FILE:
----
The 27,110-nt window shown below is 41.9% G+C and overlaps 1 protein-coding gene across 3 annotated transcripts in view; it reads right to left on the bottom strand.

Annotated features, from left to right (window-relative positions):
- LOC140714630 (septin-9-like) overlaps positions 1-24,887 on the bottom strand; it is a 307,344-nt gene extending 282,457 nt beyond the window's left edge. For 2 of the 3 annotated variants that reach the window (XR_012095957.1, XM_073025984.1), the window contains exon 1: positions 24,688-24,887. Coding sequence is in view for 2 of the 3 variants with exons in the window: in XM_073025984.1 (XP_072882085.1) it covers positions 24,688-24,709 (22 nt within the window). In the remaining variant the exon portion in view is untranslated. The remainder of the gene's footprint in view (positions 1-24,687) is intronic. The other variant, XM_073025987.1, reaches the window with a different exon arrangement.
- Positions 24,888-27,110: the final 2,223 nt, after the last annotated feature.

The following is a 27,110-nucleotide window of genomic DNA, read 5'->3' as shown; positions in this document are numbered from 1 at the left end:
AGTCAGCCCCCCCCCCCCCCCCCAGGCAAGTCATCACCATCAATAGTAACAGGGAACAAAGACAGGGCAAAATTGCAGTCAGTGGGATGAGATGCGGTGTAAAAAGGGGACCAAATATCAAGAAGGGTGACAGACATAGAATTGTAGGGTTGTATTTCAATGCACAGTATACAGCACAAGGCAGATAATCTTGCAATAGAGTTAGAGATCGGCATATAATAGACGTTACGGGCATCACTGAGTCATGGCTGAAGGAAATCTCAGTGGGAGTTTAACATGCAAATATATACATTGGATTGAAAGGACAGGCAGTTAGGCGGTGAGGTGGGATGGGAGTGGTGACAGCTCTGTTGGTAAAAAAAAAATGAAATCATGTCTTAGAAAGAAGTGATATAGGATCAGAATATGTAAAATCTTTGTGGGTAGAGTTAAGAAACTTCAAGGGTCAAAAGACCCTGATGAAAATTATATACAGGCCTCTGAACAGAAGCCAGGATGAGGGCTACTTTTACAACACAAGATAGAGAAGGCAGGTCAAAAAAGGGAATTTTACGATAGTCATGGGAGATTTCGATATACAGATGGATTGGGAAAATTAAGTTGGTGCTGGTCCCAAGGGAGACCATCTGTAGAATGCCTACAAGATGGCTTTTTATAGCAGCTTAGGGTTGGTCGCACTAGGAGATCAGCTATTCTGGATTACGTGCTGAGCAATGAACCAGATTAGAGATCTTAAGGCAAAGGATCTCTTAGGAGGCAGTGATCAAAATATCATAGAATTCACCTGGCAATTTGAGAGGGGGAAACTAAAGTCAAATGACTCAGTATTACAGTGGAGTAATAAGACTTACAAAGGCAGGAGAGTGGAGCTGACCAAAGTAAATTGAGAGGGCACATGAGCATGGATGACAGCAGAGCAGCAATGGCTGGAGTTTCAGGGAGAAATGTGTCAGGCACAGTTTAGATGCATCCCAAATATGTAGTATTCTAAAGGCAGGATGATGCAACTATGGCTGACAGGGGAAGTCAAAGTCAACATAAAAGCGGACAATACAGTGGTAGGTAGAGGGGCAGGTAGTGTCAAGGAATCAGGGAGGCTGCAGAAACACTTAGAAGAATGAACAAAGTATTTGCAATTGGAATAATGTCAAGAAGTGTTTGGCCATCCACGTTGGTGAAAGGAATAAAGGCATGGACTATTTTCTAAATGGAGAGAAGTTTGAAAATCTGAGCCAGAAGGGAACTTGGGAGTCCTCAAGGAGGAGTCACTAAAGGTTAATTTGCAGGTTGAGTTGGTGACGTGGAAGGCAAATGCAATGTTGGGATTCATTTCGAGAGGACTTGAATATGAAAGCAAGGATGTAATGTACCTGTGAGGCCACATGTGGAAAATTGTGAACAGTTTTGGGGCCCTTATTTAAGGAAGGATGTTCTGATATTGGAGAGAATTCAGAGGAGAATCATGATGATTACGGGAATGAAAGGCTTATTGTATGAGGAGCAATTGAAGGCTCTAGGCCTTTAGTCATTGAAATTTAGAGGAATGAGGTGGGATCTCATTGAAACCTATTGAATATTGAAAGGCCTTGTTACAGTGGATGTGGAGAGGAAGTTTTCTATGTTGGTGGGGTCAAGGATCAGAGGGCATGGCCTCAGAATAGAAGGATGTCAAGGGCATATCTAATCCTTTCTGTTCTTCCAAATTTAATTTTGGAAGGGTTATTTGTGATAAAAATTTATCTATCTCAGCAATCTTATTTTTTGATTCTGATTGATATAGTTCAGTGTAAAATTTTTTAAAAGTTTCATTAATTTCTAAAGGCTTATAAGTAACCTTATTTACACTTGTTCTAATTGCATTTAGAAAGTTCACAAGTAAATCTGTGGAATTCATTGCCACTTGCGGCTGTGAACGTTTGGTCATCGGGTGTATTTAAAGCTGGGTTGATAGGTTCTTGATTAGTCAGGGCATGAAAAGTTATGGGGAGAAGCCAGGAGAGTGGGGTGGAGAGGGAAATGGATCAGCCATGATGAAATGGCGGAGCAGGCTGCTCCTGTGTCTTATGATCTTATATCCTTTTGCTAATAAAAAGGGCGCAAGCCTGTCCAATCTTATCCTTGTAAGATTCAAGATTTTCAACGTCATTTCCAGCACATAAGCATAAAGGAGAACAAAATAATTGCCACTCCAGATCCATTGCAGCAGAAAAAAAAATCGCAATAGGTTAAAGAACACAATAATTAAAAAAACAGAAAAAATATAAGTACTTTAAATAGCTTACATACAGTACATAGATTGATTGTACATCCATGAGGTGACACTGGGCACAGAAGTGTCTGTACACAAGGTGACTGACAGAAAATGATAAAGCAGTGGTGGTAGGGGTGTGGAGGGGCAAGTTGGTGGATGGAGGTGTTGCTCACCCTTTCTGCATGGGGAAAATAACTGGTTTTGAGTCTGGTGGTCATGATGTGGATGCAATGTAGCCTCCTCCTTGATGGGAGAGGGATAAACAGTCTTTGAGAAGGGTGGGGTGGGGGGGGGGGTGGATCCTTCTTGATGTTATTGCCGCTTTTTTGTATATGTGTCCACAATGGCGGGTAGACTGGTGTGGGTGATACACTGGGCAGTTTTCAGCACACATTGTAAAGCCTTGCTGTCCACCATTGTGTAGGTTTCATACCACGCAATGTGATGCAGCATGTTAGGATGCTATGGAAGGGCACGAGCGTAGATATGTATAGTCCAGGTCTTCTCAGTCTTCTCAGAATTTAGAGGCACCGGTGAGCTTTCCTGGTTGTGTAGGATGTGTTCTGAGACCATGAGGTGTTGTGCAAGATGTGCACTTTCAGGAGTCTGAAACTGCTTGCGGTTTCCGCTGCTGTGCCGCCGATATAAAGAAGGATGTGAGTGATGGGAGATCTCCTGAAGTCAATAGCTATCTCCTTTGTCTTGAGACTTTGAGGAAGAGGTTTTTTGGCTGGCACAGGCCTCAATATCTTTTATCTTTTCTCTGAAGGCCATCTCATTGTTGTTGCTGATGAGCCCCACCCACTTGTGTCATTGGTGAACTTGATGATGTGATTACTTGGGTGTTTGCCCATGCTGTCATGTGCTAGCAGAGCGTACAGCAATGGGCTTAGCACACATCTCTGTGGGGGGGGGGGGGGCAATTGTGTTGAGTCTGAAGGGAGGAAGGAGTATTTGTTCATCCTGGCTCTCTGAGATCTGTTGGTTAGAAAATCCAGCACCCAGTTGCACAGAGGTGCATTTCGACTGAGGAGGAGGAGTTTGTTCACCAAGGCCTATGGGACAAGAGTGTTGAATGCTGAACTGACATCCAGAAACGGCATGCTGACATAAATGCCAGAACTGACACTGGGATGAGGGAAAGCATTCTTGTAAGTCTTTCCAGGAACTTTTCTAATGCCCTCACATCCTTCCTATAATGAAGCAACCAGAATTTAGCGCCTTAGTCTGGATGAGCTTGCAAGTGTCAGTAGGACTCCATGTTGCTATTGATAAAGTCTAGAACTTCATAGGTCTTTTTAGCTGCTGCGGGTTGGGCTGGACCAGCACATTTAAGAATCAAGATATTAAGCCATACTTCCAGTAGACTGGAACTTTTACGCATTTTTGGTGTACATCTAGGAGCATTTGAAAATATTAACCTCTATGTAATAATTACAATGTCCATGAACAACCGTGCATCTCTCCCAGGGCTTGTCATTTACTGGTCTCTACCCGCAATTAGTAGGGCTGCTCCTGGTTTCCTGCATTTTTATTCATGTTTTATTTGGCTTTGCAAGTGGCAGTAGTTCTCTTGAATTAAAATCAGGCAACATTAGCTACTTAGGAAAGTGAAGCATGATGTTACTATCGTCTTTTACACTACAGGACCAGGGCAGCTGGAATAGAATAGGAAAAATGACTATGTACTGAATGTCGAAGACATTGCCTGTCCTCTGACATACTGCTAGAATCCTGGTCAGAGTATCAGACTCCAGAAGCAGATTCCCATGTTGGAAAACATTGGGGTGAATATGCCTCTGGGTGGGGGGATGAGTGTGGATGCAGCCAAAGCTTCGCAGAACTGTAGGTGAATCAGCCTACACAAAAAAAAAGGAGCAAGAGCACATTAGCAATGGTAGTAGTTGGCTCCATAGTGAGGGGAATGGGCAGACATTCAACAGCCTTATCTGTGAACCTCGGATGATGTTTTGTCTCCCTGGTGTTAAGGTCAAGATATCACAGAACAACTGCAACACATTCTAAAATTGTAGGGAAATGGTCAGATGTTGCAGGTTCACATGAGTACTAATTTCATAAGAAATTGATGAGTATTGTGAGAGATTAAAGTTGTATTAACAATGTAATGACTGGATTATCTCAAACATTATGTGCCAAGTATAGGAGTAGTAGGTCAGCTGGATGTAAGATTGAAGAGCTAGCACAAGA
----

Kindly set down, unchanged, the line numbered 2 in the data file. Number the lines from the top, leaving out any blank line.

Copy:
Annotated features, from left to right (window-relative positions):